- Chummy Commies: As in the preceding work, but turned on its head: previously the occupant of Nazi-run extermination camps, Primo (and other Jews and camp survivors) are now occupants of Soviet-run refugee camps. Fortunately, the two arrangements are fundamentally different, both in intent and operation. Most of the novel is set in various military-managed refugee camps, ending at Starye Dorogi in the USSR proper, and are genuinely for refugees rather than prisoner: relaxed security (almost to the point of absurdity), reliable food (a feast compared to Auschwitz, he notes), and a toleration of autonomy, self-expression, and even trouble-making of the occupants. Even more so, Primo sees the victorious Soviets, of various nationalities, as having little in common except their shared stark contrast with the Germans: they are bureaucratically inefficient rather than ruthlessly efficient, surprisingly evenhanded versus brutally hierarchical, and behind their militarized exterior, possess fairness and "certain kindness inherent to their race" but very little talent for orderly management (and little concern over that lacking). His worst experiences and harshest critiques of the Red Army are relatively mild, especially next to his clear fondness for certain individuals, like teenage Soviet soldiers or the military women employed as doctors or secretaries for the camp management, and it's hard not to see his overall picture as very positive, especially when one considers the attitude of the time which was unfriendly to his opinions.
- Dirty Commies: In the appendix, Primo laments the autocratic tactics (particularly censorship) employed in the USSR that had come to infamy in under the Nazis in Germany, though (with the publishing of the expose The Gulag Archipelago) he refutes the comparison between the Soviet labor prison system (and prisons in the Colonial world) and the German extermination camps like Auschwitz, arguing that while they were still deplorable and lethal for many inhabitants, even at their worst they lacked the deliberate mission of extermination, and by the 1980s had downscaled to the thousands (according to Amnesty International) and still allowed prisoners to communicate via letters and packages, in stark contrast to Auschwitz (as he had witnessed it), with its over ninety percent mortality rate and massive scale of millions. He characterizes them as "[standing] out as an ugly stain on Soviet Socialism...[but] be regarded as a barbaric legacy from the czarist absolutism from which the Soviet rulers have been unable or have not wished to liberate themselves..." though emphasizes his view as a survivor of Auschwitz.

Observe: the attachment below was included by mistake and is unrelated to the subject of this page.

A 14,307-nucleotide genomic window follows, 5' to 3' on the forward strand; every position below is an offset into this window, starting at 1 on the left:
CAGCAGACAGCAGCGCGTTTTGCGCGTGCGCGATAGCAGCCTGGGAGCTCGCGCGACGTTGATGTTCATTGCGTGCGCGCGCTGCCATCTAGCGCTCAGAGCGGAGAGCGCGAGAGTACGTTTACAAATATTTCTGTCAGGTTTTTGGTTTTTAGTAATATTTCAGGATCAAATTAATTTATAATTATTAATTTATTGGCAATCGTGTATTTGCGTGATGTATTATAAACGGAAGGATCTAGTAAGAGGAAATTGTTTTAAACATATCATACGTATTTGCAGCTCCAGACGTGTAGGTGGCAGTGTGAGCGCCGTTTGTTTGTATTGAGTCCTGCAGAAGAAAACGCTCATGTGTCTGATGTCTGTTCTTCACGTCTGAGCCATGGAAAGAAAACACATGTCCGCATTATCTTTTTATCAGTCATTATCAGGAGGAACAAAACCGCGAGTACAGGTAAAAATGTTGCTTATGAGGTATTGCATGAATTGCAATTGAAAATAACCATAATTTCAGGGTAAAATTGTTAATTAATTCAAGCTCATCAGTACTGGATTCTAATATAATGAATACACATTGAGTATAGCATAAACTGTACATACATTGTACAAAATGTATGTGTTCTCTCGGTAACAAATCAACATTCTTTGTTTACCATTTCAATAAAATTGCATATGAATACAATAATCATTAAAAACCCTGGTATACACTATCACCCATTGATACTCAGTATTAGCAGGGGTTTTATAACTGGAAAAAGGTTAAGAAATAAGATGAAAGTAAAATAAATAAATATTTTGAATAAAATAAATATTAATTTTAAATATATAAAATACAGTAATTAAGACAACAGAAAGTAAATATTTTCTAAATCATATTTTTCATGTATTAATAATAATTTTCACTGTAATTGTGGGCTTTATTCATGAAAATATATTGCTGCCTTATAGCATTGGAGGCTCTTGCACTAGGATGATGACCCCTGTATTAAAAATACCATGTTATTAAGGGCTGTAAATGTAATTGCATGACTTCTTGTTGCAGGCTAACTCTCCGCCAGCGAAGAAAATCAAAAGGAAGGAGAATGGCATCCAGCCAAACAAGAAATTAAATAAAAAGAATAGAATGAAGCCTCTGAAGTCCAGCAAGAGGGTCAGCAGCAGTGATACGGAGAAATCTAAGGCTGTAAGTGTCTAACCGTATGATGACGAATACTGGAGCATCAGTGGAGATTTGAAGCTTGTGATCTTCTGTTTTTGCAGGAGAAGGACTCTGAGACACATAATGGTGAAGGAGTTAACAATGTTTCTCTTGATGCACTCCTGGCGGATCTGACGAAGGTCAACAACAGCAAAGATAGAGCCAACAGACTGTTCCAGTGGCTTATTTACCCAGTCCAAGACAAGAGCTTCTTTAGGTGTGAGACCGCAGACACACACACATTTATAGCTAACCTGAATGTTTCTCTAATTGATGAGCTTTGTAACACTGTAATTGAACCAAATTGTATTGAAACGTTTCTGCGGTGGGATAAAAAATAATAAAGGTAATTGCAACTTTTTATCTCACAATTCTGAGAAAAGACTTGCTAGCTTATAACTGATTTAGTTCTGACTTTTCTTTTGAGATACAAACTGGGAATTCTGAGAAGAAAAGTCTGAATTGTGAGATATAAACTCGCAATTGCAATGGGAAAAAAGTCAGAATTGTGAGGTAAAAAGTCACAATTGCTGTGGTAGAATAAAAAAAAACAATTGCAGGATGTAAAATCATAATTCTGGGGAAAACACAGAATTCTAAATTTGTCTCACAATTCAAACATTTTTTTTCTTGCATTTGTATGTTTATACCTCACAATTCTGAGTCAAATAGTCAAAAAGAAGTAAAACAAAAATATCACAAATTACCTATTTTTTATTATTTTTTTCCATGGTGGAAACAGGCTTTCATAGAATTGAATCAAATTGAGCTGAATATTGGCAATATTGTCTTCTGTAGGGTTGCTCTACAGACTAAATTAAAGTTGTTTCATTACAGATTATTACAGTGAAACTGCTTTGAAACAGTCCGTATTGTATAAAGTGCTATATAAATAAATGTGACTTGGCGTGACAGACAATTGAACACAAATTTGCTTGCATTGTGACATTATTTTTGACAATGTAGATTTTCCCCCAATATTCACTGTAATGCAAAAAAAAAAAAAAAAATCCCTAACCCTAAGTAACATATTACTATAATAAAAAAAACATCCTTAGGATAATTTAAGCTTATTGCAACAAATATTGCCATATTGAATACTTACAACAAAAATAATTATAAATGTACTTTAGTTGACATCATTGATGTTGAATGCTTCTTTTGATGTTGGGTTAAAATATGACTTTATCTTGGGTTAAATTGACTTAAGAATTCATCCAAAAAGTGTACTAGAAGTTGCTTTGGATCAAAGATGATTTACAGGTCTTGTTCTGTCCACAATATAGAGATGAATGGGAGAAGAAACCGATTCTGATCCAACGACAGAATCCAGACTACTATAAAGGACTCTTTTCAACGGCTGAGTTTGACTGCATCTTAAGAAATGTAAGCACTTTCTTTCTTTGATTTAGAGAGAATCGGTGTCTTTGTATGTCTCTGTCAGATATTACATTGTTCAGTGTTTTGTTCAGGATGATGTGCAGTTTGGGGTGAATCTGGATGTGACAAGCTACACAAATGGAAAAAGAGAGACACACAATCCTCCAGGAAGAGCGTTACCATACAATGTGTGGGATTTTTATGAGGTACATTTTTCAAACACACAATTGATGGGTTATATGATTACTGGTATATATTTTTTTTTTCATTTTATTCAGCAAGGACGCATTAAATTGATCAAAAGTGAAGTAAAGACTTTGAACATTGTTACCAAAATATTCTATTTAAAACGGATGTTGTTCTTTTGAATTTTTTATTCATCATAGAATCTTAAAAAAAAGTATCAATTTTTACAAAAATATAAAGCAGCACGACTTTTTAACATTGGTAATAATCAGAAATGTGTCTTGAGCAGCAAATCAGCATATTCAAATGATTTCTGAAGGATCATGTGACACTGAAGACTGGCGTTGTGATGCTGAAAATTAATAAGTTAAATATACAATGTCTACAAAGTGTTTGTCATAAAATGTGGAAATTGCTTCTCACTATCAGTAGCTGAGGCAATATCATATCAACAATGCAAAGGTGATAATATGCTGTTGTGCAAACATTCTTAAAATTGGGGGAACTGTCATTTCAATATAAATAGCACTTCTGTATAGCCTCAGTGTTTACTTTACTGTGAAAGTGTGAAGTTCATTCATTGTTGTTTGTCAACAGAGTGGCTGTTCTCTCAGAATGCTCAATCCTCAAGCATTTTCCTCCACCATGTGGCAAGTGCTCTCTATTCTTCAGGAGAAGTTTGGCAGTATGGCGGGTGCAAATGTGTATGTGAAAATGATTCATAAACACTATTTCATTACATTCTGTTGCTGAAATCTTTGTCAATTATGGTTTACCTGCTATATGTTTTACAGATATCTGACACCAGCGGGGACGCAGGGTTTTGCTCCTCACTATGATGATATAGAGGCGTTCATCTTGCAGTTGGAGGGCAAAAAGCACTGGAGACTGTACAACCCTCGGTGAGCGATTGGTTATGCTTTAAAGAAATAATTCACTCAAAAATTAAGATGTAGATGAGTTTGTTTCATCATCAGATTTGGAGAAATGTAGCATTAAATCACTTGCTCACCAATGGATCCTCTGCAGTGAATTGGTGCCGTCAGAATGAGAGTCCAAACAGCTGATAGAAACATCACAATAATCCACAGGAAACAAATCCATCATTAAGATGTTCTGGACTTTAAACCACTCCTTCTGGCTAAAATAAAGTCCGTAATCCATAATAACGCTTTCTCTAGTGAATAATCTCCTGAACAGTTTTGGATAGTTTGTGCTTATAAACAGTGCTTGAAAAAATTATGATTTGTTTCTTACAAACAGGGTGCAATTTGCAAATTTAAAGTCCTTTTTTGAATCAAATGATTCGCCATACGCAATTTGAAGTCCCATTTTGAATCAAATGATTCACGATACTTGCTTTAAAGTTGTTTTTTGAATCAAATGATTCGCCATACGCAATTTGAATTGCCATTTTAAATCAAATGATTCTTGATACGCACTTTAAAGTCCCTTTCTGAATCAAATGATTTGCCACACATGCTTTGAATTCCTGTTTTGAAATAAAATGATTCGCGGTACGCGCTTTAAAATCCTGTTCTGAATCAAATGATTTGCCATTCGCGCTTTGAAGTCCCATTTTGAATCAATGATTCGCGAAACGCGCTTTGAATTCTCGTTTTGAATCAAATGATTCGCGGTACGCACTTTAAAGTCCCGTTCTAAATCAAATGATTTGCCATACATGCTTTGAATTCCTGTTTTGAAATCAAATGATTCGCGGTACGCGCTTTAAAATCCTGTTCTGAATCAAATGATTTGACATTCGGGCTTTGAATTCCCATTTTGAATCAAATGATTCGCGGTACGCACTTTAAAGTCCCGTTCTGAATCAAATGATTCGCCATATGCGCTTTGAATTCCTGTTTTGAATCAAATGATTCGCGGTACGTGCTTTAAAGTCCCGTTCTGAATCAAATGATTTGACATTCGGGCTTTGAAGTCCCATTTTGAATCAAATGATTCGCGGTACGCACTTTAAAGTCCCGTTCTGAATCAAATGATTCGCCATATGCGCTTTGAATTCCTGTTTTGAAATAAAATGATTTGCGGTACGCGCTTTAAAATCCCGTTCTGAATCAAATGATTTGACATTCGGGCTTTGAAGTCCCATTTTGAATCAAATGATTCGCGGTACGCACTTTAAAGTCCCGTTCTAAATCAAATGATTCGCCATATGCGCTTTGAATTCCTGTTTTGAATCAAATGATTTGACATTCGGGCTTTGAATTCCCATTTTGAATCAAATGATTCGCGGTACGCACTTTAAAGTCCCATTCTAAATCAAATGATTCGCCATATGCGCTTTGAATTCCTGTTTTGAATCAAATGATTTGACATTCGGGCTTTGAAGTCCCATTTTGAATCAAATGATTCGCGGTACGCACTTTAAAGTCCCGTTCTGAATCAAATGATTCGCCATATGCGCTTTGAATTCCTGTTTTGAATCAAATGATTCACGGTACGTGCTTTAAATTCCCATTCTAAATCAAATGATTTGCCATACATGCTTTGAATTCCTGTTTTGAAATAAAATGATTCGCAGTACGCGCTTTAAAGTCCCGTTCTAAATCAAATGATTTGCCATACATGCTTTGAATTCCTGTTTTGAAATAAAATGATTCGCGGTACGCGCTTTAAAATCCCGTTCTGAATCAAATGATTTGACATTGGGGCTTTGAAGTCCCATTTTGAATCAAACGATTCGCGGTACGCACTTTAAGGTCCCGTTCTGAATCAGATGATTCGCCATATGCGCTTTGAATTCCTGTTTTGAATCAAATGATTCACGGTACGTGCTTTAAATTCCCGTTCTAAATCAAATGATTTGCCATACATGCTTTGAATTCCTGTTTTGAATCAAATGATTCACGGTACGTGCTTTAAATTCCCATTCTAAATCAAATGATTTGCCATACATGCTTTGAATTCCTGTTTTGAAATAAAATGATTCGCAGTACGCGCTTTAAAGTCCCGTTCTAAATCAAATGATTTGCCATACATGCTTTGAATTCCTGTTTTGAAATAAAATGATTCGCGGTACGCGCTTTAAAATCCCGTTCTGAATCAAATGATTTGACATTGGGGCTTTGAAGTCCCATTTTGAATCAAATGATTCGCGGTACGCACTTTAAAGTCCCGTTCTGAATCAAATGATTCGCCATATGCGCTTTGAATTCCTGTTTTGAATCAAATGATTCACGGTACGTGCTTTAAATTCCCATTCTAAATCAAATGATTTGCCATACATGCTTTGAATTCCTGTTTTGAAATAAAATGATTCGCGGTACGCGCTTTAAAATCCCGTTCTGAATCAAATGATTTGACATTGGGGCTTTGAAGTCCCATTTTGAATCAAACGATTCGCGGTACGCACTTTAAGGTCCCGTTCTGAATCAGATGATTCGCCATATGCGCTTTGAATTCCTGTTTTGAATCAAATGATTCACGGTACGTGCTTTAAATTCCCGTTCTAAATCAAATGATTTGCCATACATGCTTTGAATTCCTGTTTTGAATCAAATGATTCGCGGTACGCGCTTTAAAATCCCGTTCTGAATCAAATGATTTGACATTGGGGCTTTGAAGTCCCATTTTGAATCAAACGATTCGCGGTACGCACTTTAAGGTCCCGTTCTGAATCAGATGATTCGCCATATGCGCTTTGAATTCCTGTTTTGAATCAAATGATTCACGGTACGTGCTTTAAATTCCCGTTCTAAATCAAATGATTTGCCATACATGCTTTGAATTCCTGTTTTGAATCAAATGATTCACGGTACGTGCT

- Everybody's Dead, Dave: Of the 650 people who were transported to Auschwitz from Fossoli internment camp, only Primo, Leonardo and Cesare live to return home.
- The Homeward Journey: This almost picaresque novel narrates the tortuous return from Auschwitz to Italy. It's very convoluted since the Soviets don't know what exactly do with these survivors and their handing over of these people is postponed for months as they are relocated first in Ukraine, then in Belarus.
- Shoot the Shaggy Dog: A considerable number of inmates who survived to the liberation were nonetheless beyond the help of the unprepared Russians, succumbing to various maladies shortly afterwards.
- Yanks with Tanks: Primo's first personal encounter with the U.S. Army (in Austria, having been transported in a Soviet refugee train) is highly memorable, being bathed and sprayed with insecticide "...DDT, an absolutely novelty to us, like the jeeps, penicillin, and the atomic bomb, which we learnt about soon afterwards."